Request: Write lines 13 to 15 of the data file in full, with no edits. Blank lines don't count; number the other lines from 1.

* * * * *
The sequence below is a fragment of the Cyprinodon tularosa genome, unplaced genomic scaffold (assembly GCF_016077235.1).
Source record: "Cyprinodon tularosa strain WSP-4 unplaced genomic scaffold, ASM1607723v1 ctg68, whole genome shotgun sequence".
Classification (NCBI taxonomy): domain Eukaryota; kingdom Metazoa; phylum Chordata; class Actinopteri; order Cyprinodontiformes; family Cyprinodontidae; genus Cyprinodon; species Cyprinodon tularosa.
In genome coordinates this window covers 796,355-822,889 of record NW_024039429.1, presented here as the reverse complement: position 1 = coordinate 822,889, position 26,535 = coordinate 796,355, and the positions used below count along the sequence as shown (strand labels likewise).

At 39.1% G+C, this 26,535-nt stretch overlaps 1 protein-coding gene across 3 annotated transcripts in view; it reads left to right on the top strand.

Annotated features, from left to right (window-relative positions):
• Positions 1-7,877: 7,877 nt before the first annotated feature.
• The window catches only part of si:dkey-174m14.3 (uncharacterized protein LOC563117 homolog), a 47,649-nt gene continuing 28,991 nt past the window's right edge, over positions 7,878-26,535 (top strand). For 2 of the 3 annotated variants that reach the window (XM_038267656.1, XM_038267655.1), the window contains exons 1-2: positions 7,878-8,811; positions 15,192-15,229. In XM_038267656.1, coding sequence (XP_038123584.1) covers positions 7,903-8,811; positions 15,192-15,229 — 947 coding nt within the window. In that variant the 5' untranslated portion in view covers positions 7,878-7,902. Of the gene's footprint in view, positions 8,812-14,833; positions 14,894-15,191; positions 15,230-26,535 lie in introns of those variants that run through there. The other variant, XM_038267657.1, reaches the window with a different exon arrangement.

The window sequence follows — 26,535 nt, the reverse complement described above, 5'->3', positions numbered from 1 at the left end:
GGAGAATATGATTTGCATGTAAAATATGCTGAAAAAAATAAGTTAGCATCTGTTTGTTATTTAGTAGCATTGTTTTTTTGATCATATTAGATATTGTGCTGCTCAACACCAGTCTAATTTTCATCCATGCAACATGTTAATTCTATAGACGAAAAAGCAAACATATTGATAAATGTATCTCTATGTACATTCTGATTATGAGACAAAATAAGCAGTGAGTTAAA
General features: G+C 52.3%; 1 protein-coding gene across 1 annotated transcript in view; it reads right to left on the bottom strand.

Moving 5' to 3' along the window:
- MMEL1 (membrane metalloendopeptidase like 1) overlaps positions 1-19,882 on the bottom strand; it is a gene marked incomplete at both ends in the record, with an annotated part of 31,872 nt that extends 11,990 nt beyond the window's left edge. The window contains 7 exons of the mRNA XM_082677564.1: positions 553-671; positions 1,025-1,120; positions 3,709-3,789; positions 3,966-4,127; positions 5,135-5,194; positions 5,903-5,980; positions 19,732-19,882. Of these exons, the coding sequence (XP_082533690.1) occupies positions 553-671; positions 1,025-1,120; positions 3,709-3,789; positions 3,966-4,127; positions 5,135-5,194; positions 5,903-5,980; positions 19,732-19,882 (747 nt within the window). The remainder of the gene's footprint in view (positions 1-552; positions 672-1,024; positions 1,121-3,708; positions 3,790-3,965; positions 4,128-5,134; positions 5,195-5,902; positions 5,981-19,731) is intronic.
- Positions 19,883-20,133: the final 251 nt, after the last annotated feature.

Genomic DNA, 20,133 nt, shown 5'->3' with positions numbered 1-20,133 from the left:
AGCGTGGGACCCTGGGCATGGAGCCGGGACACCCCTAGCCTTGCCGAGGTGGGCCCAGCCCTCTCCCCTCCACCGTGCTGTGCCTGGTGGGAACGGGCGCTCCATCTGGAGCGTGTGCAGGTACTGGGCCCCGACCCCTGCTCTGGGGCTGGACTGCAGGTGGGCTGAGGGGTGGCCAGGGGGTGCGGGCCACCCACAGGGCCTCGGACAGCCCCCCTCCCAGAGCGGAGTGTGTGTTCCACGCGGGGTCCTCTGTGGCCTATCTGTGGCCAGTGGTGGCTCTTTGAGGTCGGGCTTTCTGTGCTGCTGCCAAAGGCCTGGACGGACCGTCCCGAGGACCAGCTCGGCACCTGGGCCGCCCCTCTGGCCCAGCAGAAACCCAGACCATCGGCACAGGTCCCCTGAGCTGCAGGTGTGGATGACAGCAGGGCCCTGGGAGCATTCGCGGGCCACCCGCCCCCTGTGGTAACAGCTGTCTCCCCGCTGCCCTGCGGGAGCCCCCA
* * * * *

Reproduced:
- MMEL1 (membrane metalloendopeptidase like 1) overlaps positions 1-19,882 on the bottom strand; it is a gene marked incomplete at both ends in the record, with an annotated part of 31,872 nt that extends 11,990 nt beyond the window's left edge. The window contains 7 exons of the mRNA XM_082677564.1: positions 553-671; positions 1,025-1,120; positions 3,709-3,789; positions 3,966-4,127; positions 5,135-5,194; positions 5,903-5,980; positions 19,732-19,882. Of these exons, the coding sequence (XP_082533690.1) occupies positions 553-671; positions 1,025-1,120; positions 3,709-3,789; positions 3,966-4,127; positions 5,135-5,194; positions 5,903-5,980; positions 19,732-19,882 (747 nt within the window). The remainder of the gene's footprint in view (positions 1-552; positions 672-1,024; positions 1,121-3,708; positions 3,790-3,965; positions 4,128-5,134; positions 5,195-5,902; positions 5,981-19,731) is intronic.
- Positions 19,883-20,133: the final 251 nt, after the last annotated feature.

Genomic DNA, 20,133 nt, shown 5'->3' with positions numbered 1-20,133 from the left: